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week 7 Reading Notes

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PSYC 268
Deborah Connolly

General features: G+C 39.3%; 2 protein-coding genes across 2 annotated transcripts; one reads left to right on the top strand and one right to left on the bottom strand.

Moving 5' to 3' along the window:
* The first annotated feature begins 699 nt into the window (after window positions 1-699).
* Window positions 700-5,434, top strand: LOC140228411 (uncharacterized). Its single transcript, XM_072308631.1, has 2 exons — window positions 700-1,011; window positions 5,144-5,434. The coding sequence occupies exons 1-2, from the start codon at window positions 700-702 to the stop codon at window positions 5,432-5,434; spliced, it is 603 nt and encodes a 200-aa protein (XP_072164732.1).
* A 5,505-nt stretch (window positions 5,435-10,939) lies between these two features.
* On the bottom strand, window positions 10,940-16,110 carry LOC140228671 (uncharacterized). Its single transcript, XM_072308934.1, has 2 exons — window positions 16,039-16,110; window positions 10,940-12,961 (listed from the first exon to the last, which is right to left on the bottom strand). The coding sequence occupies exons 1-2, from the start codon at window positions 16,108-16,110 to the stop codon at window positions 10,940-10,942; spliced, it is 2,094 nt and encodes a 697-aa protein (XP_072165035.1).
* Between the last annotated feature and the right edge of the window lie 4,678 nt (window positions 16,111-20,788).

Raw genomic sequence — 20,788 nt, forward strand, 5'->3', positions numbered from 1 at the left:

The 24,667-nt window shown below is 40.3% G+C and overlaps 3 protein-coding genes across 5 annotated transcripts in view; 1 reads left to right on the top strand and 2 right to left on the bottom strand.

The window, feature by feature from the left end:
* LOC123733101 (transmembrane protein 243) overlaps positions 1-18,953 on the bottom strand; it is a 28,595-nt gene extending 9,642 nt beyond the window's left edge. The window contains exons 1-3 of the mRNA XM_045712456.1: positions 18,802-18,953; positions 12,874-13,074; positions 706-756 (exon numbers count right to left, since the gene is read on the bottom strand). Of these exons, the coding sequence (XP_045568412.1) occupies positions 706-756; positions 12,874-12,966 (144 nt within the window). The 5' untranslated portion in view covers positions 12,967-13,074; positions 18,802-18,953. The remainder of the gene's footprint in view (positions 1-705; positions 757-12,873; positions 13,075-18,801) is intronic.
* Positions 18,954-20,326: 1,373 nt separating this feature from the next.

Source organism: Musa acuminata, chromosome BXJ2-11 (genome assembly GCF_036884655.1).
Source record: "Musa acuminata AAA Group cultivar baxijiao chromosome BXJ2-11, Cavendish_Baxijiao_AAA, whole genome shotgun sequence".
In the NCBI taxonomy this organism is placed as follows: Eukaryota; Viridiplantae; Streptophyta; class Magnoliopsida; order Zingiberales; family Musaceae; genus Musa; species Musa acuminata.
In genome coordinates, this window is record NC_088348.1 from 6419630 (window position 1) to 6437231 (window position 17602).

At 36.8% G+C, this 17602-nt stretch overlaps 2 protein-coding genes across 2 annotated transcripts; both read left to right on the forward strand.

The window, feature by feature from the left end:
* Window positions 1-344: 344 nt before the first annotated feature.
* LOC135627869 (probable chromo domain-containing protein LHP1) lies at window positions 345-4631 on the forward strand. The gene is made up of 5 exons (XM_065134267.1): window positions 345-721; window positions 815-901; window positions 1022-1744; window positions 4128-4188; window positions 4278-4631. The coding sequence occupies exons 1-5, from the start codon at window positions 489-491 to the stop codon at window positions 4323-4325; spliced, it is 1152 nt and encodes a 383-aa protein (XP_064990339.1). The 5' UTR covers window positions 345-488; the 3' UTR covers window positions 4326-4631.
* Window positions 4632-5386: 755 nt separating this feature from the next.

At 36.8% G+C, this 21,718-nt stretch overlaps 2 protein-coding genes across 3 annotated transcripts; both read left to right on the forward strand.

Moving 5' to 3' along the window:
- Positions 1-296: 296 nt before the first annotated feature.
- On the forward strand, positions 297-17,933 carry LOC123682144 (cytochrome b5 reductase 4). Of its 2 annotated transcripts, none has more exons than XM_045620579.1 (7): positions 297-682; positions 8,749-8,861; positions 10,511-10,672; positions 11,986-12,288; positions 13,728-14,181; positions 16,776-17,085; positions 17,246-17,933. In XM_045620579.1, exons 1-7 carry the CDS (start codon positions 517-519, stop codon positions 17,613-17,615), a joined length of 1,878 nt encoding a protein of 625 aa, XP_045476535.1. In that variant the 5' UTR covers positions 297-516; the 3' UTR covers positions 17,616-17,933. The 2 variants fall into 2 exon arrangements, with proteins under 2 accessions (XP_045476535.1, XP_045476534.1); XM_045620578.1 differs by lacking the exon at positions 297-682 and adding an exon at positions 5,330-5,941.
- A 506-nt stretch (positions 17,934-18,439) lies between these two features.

PSYC 268 – Fall 2012 Week 7 Book Readings: Chapter 4 pp. 104-114; Chapter 10 pp. 269- 274, 287-294 CHAPTER 4: FORENSIC TREATMENT MENTAL DISORDER AS A SECONDARY FOCUS OF INTERVENTION - This group includes offenders who have mental illnesses, sometimes referred to as MDO (mentally disordered offenders), sexual offenders, offenders who are at high risk for violence Mentally Disordered Offenders - Prevalence of Mental Illness in Jails and Prisons – rates of mental illness in the offender population can range from less than 6% to over 60% o 10% suffer from psychotic disorders o Between 15% and 40% suffer from depression, anxiety, etc o 90% suffer from substance use disorders or personality disorders - Distinction between Jails and Prisons – differ in the populations they serve, type of treatments offered to inmates o Jails – short-term facilities that house offenders that have been charged (but not yet convicted) with a crime; may also house offenders who have convicted and have a short sentence (typically less than a year)  Greater proportion of MDOs found here; less treatment options because offenders have shorter stays and are less able to engage in long-term treatment o Prisons – houses inmates who have been convicted and for whom a sentence of more than a year has been received - Jail Mental Health Services o Areas of emphasis were the identification of problems, and dispensing of medication o Drug and alcohol services were available in majority of the jails o Psychological counseling was available in less than half of the jails surveyed - Prison Mental Health Services o Most common form of treatment is the administration of psychotropic medication o Behavioral or cognitive-behavioral treatment is also popular o Special prisons i.e. maximum-security hospitals or special sections of regular prisons specifically target the needs of MDOs  Usually house offenders who have the most serious and chronic mental disorders and employ staff who have been specially trained to deal with the needs of these offenders - Goals of Treatment: (1) Reduction of symptoms of the mental illnesses, (2) Reduction of criminal recidivism o Targeted Areas: active psychotic symptoms, aggression and problems of institutional adjustment, criminal propensity, depression, life skills deficit, social withdrawal, substance abuse - Treatment Programs for MDOs o Behaviorally oriented treatments – to change their behavior o Skills training – to improve social and life skills o Pharmacological treatment – reduce symptoms of mental illness Sexual Offenders - Treatment Programs o Nonbehavioral Psychotherapy o Pharmacological – proven to be effective for reducing the sex drive of sexual offenders  High motivation can replace medication o Behavioral or Cognitive-behavioral Therapy  Goal: normalization of deviant sexual preferences  Training in social competence is a key component of effective treatment programs  Case management and community follow-up is an important component of their continued treatment and success Offenders at High Risk for Violence - Mental Disorder and Violence o In samples of nonoffender community, research suggests that psychotic symptoms and substance abuse or dependence are important risk factors for violence o In samples of criminal offenders, diagnoses of personality disorders (especially Antisocial Personality Disorder and Psychopathy) and substance abuse has been linked to violent behavior - Treatment of Violent Offenders o Most effective treatment target the specific needs of the particular offender o Personality Disorders – dialectical behavior therapy o Substance Abuse – Relapse Prevention Training o Three Guidelines for the treatment of violent offenders  Risk – more intensive services should be provided to higher-risk cases  Needs – should target criminogenic needs i.e. personal characteristics that contribute to the commission of crime • Target: antisocial attitudes, aggression, substance abuse, self-control • Inappropriate targets: self-esteem, intrapsychic forces, etc  Style of Treatment – behavioral or cognitive-behavioral treatments have been seen to be the most effective so far RECIDIVISM AND REHABILITATION AS THE FOCUS OF INTERVENTION General Recidivism and Rehabilitation History - Before the 1970s, the preeminent philosophy in corrections was rehabilitation, rather than punishment Treatment Programs for Substance Abuse - Most empirical support: Behavioral or cognitive-behavioral treatments, including behavior contracting, social skills training, relapse prevention - Least empirical support: Alcoholics Anonymous (AA), education, lectures COMMUNITY-BASED TREATMENT - Three Key Features for successful monitoring and treatment of individuals on parole or probation: o Centralized responsibility wherein one decision maker or body has primary authority and responsibility over and responsibility for these individuals o A uniform system of treatment and supervision o A network of community services - Intensive follow-up and monitoring is are crucial for the maintenance of behavior change - The most effective treatment is that which occurs in the least restrictive environment o Community: calls into play a delicate balance among the rights of the individual, the need for treatment, and the safety of the community - Clear conditions of parole or probation are important o Medication compliance, attendance at scheduled sessions with therapists and case managers, abstinence from drugs or alcohol, stool/urine sample, no weapons, housing, etc CHAPTER 10: CORRECTIONAL PSYCHOLOGY Correctional Psychology – the application of psychological theory and research to the correctional system CORRECTIONAL PSYCHOLOGY IN THE UNITED STATES Corrections System – responsible for supervising people who have been arrested for, charged with, or convicted with criminal offenses Three Major Forms of Community Supervision - Bail – also known as pretrial release o Those arrested for or charged with criminal offense and are released into the community to await trial OR for people who have been convicted and are awaiting sentencing o Term of bail is often open-ended, and may last many months o May be granted bail based solely on the promise to attend court as directed OR may be asked to guarantee attendance at court by putting up a bond or